Even the most crazed car nerd in America wouldn't have known what to make of the Mazda Cosmo Sport 110S in the unlikely event that one had driven past in 1967. With its zoomy, space-age styling, the Cosmo looked like a long, low-riding cross between a '61 Ford Thunderbird and an Italian show car filtered through post-Godzilla Japanese sensibilities. The steering wheel was on the right, the gearshift lever on the left. And although the engine was in the front, that was the only conventional thing about it. NSU may have gotten to market first, but the Cosmo was the world's first successful rotary-powered car. As such, it's ground zero for a company that rose from the rubble of Hiroshima to become Japan's most contrarian automaker.
Last year, to mark the rotary engine's fortieth anniversary, Mazda's North American Operations bought one of the two Cosmos unofficially imported to the States in 1967. Climbing into it requires serious flexibility - the car sits almost as low as a go-kart - and while the cockpit isn't claustrophobic, the space is intimate. With switches and gauges galore and houndstooth seat inserts, the interior fairly screams British roadster wannabe. Still, closer inspection reveals a sort of early Japanese luxury car, generously equipped with items such as two-speed wipers, tilt steering, and a trip odometer.
Although the Cosmo is well-preserved, with only 8000 miles on the odometer, it's an artifact of an age when cars were mechanical contrivances that had more in common with the nineteenth century than the twenty-first. You can always feel the various components at work - there's power nothing on this baby - and when you come to a stop after some spirited driving, you can smell oil, brakes, and clutch. The large, skinny, wood-rimmed steering wheel has plenty of on-center slop, and the Cosmo rolls significantly on turn-in, but it never wallows, and it feels poised even when the grip-challenged 165-series tires start to give up. By modern standards, the handling is mediocre. But the car sure is fun to fling around.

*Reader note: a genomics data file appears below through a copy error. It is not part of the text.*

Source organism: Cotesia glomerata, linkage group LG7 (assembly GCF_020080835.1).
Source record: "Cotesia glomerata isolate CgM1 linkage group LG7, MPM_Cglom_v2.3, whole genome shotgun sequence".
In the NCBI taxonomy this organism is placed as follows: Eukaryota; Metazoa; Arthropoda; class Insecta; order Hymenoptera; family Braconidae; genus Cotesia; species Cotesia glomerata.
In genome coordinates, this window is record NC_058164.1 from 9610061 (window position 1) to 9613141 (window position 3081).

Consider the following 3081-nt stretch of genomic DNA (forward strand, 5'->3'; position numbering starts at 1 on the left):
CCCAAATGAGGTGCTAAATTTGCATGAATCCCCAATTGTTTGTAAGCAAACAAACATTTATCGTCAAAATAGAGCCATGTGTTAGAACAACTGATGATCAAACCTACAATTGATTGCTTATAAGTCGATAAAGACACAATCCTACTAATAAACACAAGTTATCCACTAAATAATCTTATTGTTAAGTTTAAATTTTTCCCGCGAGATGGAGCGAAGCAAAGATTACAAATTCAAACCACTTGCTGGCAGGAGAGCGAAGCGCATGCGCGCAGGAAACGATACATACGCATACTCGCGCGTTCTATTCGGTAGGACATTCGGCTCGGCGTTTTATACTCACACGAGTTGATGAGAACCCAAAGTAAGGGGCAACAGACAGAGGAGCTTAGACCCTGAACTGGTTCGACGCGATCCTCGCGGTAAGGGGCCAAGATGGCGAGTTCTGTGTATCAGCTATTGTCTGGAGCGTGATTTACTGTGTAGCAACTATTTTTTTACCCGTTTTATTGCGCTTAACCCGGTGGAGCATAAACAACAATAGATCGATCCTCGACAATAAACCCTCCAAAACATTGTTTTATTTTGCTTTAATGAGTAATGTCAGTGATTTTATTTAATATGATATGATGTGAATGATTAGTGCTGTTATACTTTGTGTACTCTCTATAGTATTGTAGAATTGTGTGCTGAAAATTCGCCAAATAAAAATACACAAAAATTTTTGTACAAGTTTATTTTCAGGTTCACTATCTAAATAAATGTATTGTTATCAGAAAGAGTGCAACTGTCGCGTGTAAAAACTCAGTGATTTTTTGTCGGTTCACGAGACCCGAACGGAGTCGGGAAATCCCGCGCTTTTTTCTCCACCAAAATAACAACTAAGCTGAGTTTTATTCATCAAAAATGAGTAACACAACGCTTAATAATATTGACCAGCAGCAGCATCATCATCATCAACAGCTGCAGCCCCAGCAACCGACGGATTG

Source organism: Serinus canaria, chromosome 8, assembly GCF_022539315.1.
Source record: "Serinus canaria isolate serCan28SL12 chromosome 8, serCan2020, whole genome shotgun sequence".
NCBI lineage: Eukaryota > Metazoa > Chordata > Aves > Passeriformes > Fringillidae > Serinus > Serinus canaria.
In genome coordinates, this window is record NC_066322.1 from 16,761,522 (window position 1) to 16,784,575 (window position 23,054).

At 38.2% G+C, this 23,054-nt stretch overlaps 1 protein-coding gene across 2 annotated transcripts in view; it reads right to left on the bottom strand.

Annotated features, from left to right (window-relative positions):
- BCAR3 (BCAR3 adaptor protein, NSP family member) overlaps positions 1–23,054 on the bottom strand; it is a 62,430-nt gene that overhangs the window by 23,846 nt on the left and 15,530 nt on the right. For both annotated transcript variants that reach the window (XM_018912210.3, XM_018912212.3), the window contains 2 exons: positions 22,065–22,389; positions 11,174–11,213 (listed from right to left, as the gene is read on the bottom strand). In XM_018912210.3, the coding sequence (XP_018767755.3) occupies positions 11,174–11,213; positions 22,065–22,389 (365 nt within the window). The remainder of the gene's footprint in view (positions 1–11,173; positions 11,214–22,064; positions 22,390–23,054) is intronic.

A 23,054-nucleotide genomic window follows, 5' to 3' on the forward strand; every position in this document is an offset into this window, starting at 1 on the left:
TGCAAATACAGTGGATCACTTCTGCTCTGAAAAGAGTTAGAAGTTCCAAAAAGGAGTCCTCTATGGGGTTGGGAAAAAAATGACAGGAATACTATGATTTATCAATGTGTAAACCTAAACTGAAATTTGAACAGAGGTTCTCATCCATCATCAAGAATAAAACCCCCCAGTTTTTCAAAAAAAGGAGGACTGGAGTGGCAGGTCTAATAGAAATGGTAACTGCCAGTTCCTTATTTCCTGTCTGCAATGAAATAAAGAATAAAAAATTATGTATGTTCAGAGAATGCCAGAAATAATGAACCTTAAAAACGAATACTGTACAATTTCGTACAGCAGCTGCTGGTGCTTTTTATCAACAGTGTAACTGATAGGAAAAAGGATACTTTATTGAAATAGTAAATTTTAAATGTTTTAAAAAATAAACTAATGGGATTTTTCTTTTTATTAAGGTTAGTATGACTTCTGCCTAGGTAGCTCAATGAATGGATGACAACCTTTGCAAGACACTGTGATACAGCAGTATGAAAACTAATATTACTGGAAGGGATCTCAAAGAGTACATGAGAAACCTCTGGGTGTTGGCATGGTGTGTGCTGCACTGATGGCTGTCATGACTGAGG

And then there's the remarkable little rotary engine. The 10A was proof positive that Felix Wankel wasn't a complete crackpot (although it took Mazda's persistent engineers to create the apex seals that allowed the engine to live long enough to serve as a production powerplant). The engine generates virtually no torque, which makes launching the Cosmo on hills a clutch-roasting study in frustration. But once the engine starts spinning, it just revs and revs and revs with the crisp, high-pitched wail that is the rotary's signature. These days, 110 hp and a 7000-rpm redline might not sound like much, but they made the Cosmo a match for just about anything in its day, and it still feels as though it's got enough punch to get the job done.
The quirky (and relatively expensive) Cosmo wasn't a giant hit - only 1176 were produced from 1967 to 1972 - but it helped establish Mazda's high-performance credibility. You might say that there's a little bit of the Cosmo in every Mazda sold today.